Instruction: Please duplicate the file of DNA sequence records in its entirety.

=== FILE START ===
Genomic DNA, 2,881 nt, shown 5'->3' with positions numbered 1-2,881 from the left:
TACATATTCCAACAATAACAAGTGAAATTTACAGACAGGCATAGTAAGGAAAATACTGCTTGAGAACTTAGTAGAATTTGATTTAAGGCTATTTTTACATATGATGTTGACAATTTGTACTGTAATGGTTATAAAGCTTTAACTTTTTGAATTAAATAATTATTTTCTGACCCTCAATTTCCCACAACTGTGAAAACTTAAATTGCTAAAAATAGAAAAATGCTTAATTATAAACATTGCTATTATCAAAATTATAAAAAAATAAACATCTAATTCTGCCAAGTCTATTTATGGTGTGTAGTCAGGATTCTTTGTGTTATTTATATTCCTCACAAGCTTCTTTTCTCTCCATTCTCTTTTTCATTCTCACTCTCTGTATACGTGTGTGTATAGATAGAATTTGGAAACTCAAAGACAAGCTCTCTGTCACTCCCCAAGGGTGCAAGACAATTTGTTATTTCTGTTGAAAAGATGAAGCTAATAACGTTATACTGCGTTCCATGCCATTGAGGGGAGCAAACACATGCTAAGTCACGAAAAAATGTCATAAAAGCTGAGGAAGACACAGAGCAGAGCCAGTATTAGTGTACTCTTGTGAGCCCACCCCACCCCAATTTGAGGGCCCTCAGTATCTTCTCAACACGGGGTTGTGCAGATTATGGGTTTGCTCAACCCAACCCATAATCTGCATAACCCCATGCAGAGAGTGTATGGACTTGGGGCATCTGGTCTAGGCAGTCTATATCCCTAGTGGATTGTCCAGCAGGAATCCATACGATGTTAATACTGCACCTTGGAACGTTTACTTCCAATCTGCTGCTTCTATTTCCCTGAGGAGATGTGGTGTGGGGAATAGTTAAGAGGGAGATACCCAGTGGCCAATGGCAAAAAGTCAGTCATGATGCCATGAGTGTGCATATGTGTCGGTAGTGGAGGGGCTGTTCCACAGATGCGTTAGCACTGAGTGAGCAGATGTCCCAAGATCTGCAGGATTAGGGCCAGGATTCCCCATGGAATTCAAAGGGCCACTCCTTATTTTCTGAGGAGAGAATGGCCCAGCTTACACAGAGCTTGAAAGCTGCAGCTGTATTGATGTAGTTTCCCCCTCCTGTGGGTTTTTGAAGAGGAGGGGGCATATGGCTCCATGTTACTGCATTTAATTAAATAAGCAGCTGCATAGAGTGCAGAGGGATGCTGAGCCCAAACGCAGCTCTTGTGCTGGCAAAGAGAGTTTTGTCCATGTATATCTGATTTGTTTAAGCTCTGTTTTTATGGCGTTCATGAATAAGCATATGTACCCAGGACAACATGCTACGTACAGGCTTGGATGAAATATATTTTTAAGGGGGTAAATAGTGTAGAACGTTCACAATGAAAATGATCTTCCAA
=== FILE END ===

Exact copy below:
Genomic DNA, 2,881 nt, shown 5'->3' with positions numbered 1-2,881 from the left:
TACATATTCCAACAATAACAAGTGAAATTTACAGACAGGCATAGTAAGGAAAATACTGCTTGAGAACTTAGTAGAATTTGATTTAAGGCTATTTTTACATATGATGTTGACAATTTGTACTGTAATGGTTATAAAGCTTTAACTTTTTGAATTAAATAATTATTTTCTGACCCTCAATTTCCCACAACTGTGAAAACTTAAATTGCTAAAAATAGAAAAATGCTTAATTATAAACATTGCTATTATCAAAATTATAAAAAAATAAACATCTAATTCTGCCAAGTCTATTTATGGTGTGTAGTCAGGATTCTTTGTGTTATTTATATTCCTCACAAGCTTCTTTTCTCTCCATTCTCTTTTTCATTCTCACTCTCTGTATACGTGTGTGTATAGATAGAATTTGGAAACTCAAAGACAAGCTCTCTGTCACTCCCCAAGGGTGCAAGACAATTTGTTATTTCTGTTGAAAAGATGAAGCTAATAACGTTATACTGCGTTCCATGCCATTGAGGGGAGCAAACACATGCTAAGTCACGAAAAAATGTCATAAAAGCTGAGGAAGACACAGAGCAGAGCCAGTATTAGTGTACTCTTGTGAGCCCACCCCACCCCAATTTGAGGGCCCTCAGTATCTTCTCAACACGGGGTTGTGCAGATTATGGGTTTGCTCAACCCAACCCATAATCTGCATAACCCCATGCAGAGAGTGTATGGACTTGGGGCATCTGGTCTAGGCAGTCTATATCCCTAGTGGATTGTCCAGCAGGAATCCATACGATGTTAATACTGCACCTTGGAACGTTTACTTCCAATCTGCTGCTTCTATTTCCCTGAGGAGATGTGGTGTGGGGAATAGTTAAGAGGGAGATACCCAGTGGCCAATGGCAAAAAGTCAGTCATGATGCCATGAGTGTGCATATGTGTCGGTAGTGGAGGGGCTGTTCCACAGATGCGTTAGCACTGAGTGAGCAGATGTCCCAAGATCTGCAGGATTAGGGCCAGGATTCCCCATGGAATTCAAAGGGCCACTCCTTATTTTCTGAGGAGAGAATGGCCCAGCTTACACAGAGCTTGAAAGCTGCAGCTGTATTGATGTAGTTTCCCCCTCCTGTGGGTTTTTGAAGAGGAGGGGGCATATGGCTCCATGTTACTGCATTTAATTAAATAAGCAGCTGCATAGAGTGCAGAGGGATGCTGAGCCCAAACGCAGCTCTTGTGCTGGCAAAGAGAGTTTTGTCCATGTATATCTGATTTGTTTAAGCTCTGTTTTTATGGCGTTCATGAATAAGCATATGTACCCAGGACAACATGCTACGTACAGGCTTGGATGAAATATATTTTTAAGGGGGTAAATAGTGTAGAACGTTCACAATGAAAATGATCTTCCAA